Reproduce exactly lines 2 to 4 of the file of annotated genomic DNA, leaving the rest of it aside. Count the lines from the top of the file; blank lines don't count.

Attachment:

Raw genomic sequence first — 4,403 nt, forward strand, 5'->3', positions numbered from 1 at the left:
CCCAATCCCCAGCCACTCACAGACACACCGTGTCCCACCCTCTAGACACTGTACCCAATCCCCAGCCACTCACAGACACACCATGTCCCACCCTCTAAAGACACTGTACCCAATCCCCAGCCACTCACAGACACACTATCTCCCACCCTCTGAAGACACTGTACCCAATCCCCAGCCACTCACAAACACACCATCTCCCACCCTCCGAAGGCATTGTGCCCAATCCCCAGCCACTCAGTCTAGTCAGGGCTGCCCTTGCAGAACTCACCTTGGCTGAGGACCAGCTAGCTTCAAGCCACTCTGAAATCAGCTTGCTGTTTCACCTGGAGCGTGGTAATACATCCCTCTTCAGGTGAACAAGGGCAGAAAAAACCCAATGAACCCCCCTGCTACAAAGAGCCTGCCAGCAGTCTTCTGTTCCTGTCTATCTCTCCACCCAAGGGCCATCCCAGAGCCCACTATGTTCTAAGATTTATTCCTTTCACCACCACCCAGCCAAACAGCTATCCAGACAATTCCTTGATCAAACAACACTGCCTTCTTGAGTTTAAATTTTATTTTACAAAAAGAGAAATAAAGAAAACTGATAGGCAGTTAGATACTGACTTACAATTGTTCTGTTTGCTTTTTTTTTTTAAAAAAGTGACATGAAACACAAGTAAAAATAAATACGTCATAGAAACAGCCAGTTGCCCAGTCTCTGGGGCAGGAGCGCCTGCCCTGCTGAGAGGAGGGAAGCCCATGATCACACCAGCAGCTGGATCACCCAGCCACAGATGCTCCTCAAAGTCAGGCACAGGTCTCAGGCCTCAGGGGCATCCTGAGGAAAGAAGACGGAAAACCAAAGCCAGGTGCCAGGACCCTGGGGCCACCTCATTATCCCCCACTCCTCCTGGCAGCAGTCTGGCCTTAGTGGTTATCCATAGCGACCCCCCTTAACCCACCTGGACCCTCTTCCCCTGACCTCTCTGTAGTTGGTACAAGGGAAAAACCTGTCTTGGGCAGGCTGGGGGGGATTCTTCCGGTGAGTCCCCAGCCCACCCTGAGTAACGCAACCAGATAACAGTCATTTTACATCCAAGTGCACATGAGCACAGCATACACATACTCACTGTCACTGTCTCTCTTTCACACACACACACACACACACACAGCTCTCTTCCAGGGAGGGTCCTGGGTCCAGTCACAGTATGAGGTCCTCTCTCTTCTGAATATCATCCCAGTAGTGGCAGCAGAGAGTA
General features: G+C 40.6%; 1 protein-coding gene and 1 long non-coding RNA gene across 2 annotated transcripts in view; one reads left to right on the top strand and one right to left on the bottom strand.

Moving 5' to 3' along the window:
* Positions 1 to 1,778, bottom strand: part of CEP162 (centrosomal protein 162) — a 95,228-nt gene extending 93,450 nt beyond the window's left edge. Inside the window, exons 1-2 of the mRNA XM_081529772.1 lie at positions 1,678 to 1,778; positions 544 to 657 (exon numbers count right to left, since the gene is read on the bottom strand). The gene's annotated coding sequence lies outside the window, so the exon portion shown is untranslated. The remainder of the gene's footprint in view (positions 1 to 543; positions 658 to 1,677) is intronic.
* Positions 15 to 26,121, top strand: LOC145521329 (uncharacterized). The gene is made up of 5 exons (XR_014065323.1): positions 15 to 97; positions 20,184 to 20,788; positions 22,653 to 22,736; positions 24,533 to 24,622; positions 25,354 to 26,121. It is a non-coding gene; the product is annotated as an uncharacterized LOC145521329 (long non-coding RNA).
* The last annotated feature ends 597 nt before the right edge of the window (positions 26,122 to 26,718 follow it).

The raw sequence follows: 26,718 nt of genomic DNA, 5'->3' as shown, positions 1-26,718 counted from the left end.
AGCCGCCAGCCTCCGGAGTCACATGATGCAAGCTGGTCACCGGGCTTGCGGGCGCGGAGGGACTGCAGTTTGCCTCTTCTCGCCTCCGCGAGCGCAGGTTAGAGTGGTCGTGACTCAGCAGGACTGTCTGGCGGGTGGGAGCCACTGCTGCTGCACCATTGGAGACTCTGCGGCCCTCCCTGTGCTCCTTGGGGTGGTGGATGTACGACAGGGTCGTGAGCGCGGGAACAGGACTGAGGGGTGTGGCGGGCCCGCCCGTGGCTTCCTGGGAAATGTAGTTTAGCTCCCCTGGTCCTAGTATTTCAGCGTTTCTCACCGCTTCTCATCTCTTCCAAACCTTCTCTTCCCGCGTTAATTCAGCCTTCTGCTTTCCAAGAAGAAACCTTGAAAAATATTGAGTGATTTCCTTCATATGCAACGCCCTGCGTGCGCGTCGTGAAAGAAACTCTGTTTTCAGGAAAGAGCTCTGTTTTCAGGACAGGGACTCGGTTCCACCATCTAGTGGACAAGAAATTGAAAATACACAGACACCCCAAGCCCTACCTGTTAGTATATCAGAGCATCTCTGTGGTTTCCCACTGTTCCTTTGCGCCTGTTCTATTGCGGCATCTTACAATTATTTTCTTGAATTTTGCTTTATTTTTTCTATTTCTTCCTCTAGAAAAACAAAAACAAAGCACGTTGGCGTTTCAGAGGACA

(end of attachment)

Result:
CCCAATCCCCAGCCACTCACAGACACACCGTGTCCCACCCTCTAGACACTGTACCCAATCCCCAGCCACTCACAGACACACCATGTCCCACCCTCTAAAGACACTGTACCCAATCCCCAGCCACTCACAGACACACTATCTCCCACCCTCTGAAGACACTGTACCCAATCCCCAGCCACTCACAAACACACCATCTCCCACCCTCCGAAGGCATTGTGCCCAATCCCCAGCCACTCAGTCTAGTCAGGGCTGCCCTTGCAGAACTCACCTTGGCTGAGGACCAGCTAGCTTCAAGCCACTCTGAAATCAGCTTGCTGTTTCACCTGGAGCGTGGTAATACATCCCTCTTCAGGTGAACAAGGGCAGAAAAAACCCAATGAACCCCCCTGCTACAAAGAGCCTGCCAGCAGTCTTCTGTTCCTGTCTATCTCTCCACCCAAGGGCCATCCCAGAGCCCACTATGTTCTAAGATTTATTCCTTTCACCACCACCCAGCCAAACAGCTATCCAGACAATTCCTTGATCAAACAACACTGCCTTCTTGAGTTTAAATTTTATTTTACAAAAAGAGAAATAAAGAAAACTGATAGGCAGTTAGATACTGACTTACAATTGTTCTGTTTGCTTTTTTTTTTTAAAAAAGTGACATGAAACACAAGTAAAAATAAATACGTCATAGAAACAGCCAGTTGCCCAGTCTCTGGGGCAGGAGCGCCTGCCCTGCTGAGAGGAGGGAAGCCCATGATCACACCAGCAGCTGGATCACCCAGCCACAGATGCTCCTCAAAGTCAGGCACAGGTCTCAGGCCTCAGGGGCATCCTGAGGAAAGAAGACGGAAAACCAAAGCCAGGTGCCAGGACCCTGGGGCCACCTCATTATCCCCCACTCCTCCTGGCAGCAGTCTGGCCTTAGTGGTTATCCATAGCGACCCCCCTTAACCCACCTGGACCCTCTTCCCCTGACCTCTCTGTAGTTGGTACAAGGGAAAAACCTGTCTTGGGCAGGCTGGGGGGGATTCTTCCGGTGAGTCCCCAGCCCACCCTGAGTAACGCAACCAGATAACAGTCATTTTACATCCAAGTGCACATGAGCACAGCATACACATACTCACTGTCACTGTCTCTCTTTCACACACACACACACACACACACAGCTCTCTTCCAGGGAGGGTCCTGGGTCCAGTCACAGTATGAGGTCCTCTCTCTTCTGAATATCATCCCAGTAGTGGCAGCAGAGAGTA
General features: G+C 40.6%; 1 protein-coding gene and 1 long non-coding RNA gene across 2 annotated transcripts in view; one reads left to right on the top strand and one right to left on the bottom strand.

Moving 5' to 3' along the window: